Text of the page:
shutterstock_51754606 Source: Shutterstock/Constantine Pankin


The number of top marks for English dropped slightly this year.

A total of 2.9% of students received a H1 in English, compared to 3.2% receiving an A1 in Higher Level last year.

In terms of failing, a total of 0.6% of people received a H8 (fail) in Higher Level this year, while a further 2.7% of students got a H7 (meaning they passed).

This compares to 0.1% of people last year who got an F grade, and 1.1% who got an E.

At Ordinary Level, a total of 15,389 student took the exam. Of these1.6% of students received an O1 grade this year compared to 2.1% who received an A1 grade last year.

In total, 5.4% of students received an O8 or O7 in the exam – meaning they failed. This marks a rise on the 4.1% who failed last year.


In Irish at Higher Level, 5.2% of students received a H1 grade this year. This marks a slight decline on the 5.4% who received an A1 last year.

At the lower end, a total of 0.3% of people received a H8 (fail) in Higher Level this year, while a further 1.9% of students got a H7 (meaning they passed). This compares to 0.1% of people last year who got an F grade and 0.5% who got an E.

The number of students who took the Ordinary Level exam this year was 22,521. Of these, 0.3% received a H1 grade compared to 0.5% who received an A1 last year.

At the lower end, 7.9% of students received either a O7 or O8 grade – meaning they failed the exam. This marks a rise from the 4.3% who failed Irish at this level last year.


Across the main foreign language courses, students in general fared slightly worse than last year. However, at Higher Level fewer students failed thanks in part to the new grading system.

The most popular foreign language course was French, with 15,934 students taking the course at Higher Level, and 9,449 at Ordinary level.

At Higher Level, a total of 5.8% students received a H1 grade, down slightly on the 5.9% who received an A1 in 2016.

At Ordinary Level, the number of students to receive a H1 was at 0.1%, the same as the 0.1% who received an A1 last year.

In terms of failure rate, 12.7% of students received an O7 or O8 grade this year, compared to 7.6% who failed last year – marking a more than 5% rise in the number of fails at Ordinary Level.

7251 Leaving Cert Results Leaving Cert students Dervla Brennan and Eleanor Coleman outside Loreto College in Dublin this morning Source: Leah Farrell/RollingNews.ie

In German, the level of students securing top marks in Higher Level was slightly down. The failure rate was also down thanks in part to the new marking system.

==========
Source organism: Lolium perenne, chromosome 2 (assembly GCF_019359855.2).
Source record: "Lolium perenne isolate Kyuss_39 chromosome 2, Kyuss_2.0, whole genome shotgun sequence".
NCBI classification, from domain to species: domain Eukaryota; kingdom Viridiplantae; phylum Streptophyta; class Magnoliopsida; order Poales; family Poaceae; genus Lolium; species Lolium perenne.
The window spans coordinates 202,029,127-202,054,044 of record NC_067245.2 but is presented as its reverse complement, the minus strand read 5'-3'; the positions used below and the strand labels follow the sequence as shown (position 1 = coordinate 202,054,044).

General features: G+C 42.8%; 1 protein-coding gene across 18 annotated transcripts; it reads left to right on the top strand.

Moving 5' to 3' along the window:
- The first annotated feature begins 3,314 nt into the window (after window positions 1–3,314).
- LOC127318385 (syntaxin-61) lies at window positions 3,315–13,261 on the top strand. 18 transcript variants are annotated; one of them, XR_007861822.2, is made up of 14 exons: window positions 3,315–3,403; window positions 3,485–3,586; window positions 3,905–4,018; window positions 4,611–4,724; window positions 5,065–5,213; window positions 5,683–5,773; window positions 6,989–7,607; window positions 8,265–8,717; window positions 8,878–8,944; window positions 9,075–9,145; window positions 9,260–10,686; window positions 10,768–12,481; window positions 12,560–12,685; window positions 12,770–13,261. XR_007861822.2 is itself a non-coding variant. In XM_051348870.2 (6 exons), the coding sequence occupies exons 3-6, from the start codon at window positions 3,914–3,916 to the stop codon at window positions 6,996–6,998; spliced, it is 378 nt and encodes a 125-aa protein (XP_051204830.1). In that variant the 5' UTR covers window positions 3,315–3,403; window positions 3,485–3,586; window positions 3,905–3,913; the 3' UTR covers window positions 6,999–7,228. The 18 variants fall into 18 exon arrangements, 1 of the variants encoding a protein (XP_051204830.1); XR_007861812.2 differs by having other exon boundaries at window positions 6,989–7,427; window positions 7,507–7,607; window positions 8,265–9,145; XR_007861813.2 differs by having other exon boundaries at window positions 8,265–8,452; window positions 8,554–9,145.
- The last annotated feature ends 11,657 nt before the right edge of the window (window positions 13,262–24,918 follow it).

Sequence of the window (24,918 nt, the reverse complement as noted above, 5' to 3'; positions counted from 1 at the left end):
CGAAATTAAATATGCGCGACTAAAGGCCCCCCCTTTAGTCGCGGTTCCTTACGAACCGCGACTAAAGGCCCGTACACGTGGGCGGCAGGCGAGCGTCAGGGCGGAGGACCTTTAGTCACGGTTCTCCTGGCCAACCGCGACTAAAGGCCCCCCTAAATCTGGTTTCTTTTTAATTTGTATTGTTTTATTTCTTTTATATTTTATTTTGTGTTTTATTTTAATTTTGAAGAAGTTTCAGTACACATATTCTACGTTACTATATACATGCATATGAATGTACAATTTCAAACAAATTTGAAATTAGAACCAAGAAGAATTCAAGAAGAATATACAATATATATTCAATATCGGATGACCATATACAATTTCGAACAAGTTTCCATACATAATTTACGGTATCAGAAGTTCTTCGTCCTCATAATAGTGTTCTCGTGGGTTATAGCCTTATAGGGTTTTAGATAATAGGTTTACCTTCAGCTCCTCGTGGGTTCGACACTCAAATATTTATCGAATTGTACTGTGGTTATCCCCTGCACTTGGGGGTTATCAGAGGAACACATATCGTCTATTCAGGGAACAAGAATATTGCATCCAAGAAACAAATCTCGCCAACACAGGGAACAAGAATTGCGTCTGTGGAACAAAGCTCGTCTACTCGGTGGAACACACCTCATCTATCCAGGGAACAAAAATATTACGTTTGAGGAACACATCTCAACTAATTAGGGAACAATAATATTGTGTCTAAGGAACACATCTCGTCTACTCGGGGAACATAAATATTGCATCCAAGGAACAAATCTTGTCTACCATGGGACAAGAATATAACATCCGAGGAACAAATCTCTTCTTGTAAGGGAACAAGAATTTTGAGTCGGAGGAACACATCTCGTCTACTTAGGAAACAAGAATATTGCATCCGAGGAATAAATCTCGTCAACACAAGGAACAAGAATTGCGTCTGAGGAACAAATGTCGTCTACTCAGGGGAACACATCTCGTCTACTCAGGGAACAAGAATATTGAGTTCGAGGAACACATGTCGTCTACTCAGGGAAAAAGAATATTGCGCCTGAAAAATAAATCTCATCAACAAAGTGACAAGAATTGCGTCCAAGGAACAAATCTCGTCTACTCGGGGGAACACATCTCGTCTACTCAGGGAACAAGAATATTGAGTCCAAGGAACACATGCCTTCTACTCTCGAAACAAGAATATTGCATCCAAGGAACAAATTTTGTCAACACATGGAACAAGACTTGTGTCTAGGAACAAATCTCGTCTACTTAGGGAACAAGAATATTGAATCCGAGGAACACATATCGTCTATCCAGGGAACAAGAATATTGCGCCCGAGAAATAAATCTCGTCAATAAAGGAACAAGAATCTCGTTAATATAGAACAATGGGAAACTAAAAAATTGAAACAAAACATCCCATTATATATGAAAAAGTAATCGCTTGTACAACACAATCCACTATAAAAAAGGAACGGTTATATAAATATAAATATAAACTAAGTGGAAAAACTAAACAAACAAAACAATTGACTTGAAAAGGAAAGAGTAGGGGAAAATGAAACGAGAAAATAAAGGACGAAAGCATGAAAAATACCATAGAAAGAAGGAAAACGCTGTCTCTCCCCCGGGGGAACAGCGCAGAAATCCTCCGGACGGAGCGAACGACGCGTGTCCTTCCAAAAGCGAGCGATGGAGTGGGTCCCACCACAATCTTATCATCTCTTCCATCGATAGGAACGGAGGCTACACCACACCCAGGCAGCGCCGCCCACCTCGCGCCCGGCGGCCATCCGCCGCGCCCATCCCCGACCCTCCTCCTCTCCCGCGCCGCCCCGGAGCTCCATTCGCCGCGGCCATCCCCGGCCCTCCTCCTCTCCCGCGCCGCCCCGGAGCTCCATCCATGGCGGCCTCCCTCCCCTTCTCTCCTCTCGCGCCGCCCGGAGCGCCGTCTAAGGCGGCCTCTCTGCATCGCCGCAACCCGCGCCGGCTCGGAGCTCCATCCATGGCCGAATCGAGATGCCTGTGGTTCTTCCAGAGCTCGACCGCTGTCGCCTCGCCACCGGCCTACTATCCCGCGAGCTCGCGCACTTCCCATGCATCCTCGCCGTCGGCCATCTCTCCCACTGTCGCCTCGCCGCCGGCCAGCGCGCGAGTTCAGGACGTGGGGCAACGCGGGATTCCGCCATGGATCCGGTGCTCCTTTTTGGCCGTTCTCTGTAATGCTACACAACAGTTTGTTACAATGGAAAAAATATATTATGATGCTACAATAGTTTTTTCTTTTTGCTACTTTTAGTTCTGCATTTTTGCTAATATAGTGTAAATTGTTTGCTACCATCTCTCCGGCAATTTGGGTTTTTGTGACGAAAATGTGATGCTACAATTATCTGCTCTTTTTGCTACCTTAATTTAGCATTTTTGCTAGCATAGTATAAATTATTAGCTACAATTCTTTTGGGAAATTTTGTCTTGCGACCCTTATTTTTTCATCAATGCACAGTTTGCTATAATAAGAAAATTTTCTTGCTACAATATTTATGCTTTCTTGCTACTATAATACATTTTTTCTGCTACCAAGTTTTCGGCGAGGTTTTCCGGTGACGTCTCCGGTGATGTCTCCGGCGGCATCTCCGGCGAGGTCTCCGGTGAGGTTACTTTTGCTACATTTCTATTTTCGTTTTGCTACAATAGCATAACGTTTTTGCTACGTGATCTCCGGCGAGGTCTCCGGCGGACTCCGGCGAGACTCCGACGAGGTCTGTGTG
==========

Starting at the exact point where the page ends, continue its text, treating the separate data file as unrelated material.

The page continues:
At Ordinary Level, the number of students securing top marks rose slightly. The failure rate also rose, with 11.3% of students failing the exam, compared to 6.3% last year.

The results were similar at both levels in Spanish - with the number of top marks slightly lower at Higher Level and the failure rate slightly higher at Ordinary Level.

The number of students taking Latin dropped from 104 last year to 74 this year. Over 21% of students received a H1 in the subject this year.

Other subjects

Examination results followed a similar pattern across the other main subjects.

In Geography, the number of students achieving top marks at Higher Level went up – with 3.4% of students securing a H1. The failure rate also dropped significantly, thanks mostly to the new grading system.

In History, the number of students achieving top marks at Higher Level dropped slightly. Again, the new marking system led to a drop in the number of students who failed.

Across the three main sciences, the results were broadly in line with the other subjects.

There was a slight rise in the number of students securing top marks at Higher Level in Physics and Chemistry, and a slight decline in Biology.

Of the students who took their Leaving Cert, 14,025 (25%) followed the Leaving Certificate Vocational Programme. A further 2,773 (4.7%) candidates followed the Leaving Certificate Applied Programme.

So, what now?

The SEC advises people to consult the Leaving Certificate Candidate Information Booklet that they should have received earlier this year for advice on what to do next.

The results have been available online for people to view from noon today.

Anyone who wants to view their scripts will have to have an application form completed and submitted by Tuesday 22 August. If a student wants to appeal, they need to have their application in by Wednesday 6 September.

A helpline has been operating from early today by the National Parents’ Council (Post-Primary) on 1800 265 165.

With reporting by Órla Ryan

Read: From Paralympians to mature students – Leaving Cert students come from all walks of life

Read: Investigation launched after Leaving Cert paper hits social media less than an hour after exam began

About the author:

Cormac Fitzgerald